“We know that this pattern is related to the motion of the atoms of the protein, but we haven’t been able to use that information,” said lead author Steve Meisburger, Ph.D. ’14, a former postdoctoral researcher in the lab of Nozomi Ando, M.S. ’04, Ph.D. ’09, associate professor of chemistry and chemical biology in the College of Arts and Sciences. “The information is there, but we didn’t know how to use it.  Now we do.”

Meisburger worked closely with Ando to develop the robust workflow to decode the weak background signals from crystallography experiments called diffuse scattering. This allows researchers to analyze the total scattering from crystals, which depends on both the protein’s structure and the subtle blur of its movements.

Their two-part method – which the team dubbed GOODVIBES and DISCOBALL – simultaneously provides a high-resolution structure of the protein and information on its correlated atomic movements.

GOODVIBES analyzes the X-ray data by separating the movements – subtle vibrations – of the protein from other proteins that might be moving around it. DISCOBALL independently validates these movements for certain proteins directly from the data, allowing researchers to trust the results from GOODVIBES and understand what the protein might be doing.

Read more on CHESS website

Image: Meisburger, Case, & Ando (2020) Nat Commun 11, 1271

Undermining the foundations of bacterial resistance

Scientists from the University of Guelph have used the Canadian Light Source (CLS) at the University of Saskatchewan to better understand how several infectious bacteria, including E. coli., build a protective sugar-based barrier that helps cloak their cells.

Published in the Journal of Biological Chemistry, the Guelph research provides the very early steps toward new treatments for E. coli and a whole range of bacteria. Their particular focus is on strains of E. coli that cause urinary tract and bloodstream infections, particularly those that are antibiotic resistant.

The research is looking to understand the enzyme that many infectious bacteria use to build the foundations of their protective capsule. The capsule helps shield the bacterium from attack by the human immune system and exists in many clinically distinct variants.

Making vaccines or drugs that targets the capsule itself directly is impractical as such treatments would target only a few bacteria. Instead, the Guelph team is focused on a key enzyme that builds the capsule foundation. This foundation could serve as a common point of attack, allowing a single treatment for several key pathogens infecting humans and livestock.

“We are interested in the machinery that builds the bacterium’s protective layer,” said Dr. Chris Whitfield, Professor Emeritus in the Department of Molecular and Cellular Biology. “By understanding and targeting the machinery, we can render the pathogen unable to survive in the host”.

Read more on the Canadian Light Source website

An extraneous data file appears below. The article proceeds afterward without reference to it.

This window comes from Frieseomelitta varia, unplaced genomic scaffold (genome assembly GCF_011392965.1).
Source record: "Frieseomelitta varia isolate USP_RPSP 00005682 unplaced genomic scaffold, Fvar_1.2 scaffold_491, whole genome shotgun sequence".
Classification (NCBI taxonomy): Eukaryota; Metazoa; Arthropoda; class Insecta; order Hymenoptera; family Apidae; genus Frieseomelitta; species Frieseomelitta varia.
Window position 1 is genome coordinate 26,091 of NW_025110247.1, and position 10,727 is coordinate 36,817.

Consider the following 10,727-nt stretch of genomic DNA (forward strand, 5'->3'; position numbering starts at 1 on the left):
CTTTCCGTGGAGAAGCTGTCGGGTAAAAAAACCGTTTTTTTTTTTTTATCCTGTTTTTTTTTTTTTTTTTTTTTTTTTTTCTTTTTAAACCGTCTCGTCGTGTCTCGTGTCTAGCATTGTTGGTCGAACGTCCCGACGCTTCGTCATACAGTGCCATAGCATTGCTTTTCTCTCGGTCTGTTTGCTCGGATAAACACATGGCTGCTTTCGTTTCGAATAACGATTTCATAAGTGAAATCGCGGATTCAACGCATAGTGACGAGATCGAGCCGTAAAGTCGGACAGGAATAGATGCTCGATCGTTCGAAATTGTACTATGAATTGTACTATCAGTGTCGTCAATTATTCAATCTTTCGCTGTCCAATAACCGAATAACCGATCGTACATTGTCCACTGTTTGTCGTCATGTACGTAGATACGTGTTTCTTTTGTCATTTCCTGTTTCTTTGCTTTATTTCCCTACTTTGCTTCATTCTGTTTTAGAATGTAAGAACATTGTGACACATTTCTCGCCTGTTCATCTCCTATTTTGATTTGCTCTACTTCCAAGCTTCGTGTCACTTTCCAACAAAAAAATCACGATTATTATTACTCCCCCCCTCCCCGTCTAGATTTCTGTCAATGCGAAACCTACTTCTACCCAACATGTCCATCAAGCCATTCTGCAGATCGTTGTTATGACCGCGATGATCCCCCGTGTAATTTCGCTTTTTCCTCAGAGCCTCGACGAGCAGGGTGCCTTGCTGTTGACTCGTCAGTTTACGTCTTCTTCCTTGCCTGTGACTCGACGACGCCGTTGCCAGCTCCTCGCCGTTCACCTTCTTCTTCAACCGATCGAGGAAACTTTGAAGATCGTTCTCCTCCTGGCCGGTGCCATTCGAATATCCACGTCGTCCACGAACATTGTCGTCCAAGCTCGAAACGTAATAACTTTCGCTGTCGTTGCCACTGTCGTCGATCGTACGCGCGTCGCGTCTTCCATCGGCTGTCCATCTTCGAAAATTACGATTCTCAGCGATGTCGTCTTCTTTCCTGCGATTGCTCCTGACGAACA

Image : Matthew Kimber, Chris Whitfield, and enzyme

Using light to switch drugs on and off

Scientists at the Paul Scherrer Institute PSI have used the Swiss X-ray free-electron laser SwissFEL and the Swiss Light Source SLS to make a film that could give a decisive boost to developing a new type of drug. They made the advance in the field of so-called photopharmacology, a discipline that develops active substances which can be specifically activated or deactivated with the help of light. The study is being published today in the journal Nature Communications.

Photopharmacology is a new field of medicine that is predicted to have a great future. It could help to treat diseases such as cancer even more effectively than before. Photopharmacological drugs are fitted with a molecular photoswitch. The substance is activated by a pulse of light, but only once it has reached the region of the body where it is meant to act. And after it has done its job, it can be switched off again by another pulse of light.

This could limit potential side effects and reduce the development of drug resistance – to antibiotics, for example.

Licht-switchable drugs

To make conventional drugs sensitive to light, a switch is built into them. In their study, the scientists led by the principal authors Maximilian Wranik and Jörg Standfuss used the active molecule combretastatin A-4, which is currently being tested in clinical trials as an anti-cancer drug. It binds to a protein called tubulin, which forms the microtubules that make up the basic structure of the cells in the body, and also drive cell division. Combretastatin A-4, or “CA4” for short, destabilises these microtubules, thereby curbing the uncontrolled division of cancer cells, i.e. it slows down the growth of tumours.

In the modified CA4 molecule, a bridge consisting of two nitrogen atoms is added, which makes it particularly photoactive. In the inactive state, the so-called azo bridge stretches the molecular components to which it is attached to form an elongated chain. The pulse of light bends the bond, bringing the ends of the chain closer together – like a muscle contracting to bend a joint. Crucially, in its elongated form, the molecule does not fit inside the binding pockets of the tubulin – depressions on the surface of the protein where the molecule can dock in order to exert its effect. However, when the molecule is bent, it fits perfectly – like a key in a lock. Molecules like this, which fit into corresponding binding pockets, are also called ligands.

Read more on the PSI website

Image: Jörg Standfuss (left) and Maximilian Wranik in front of the experimental station Alvra of the Swiss X-ray free-electron laser SwissFEL, where the photopharmacological studies were carried out. In the long term, the aim is to develop drugs that can be switched on and off by light.

Credit: Paul Scherrer Institute/Markus Fischer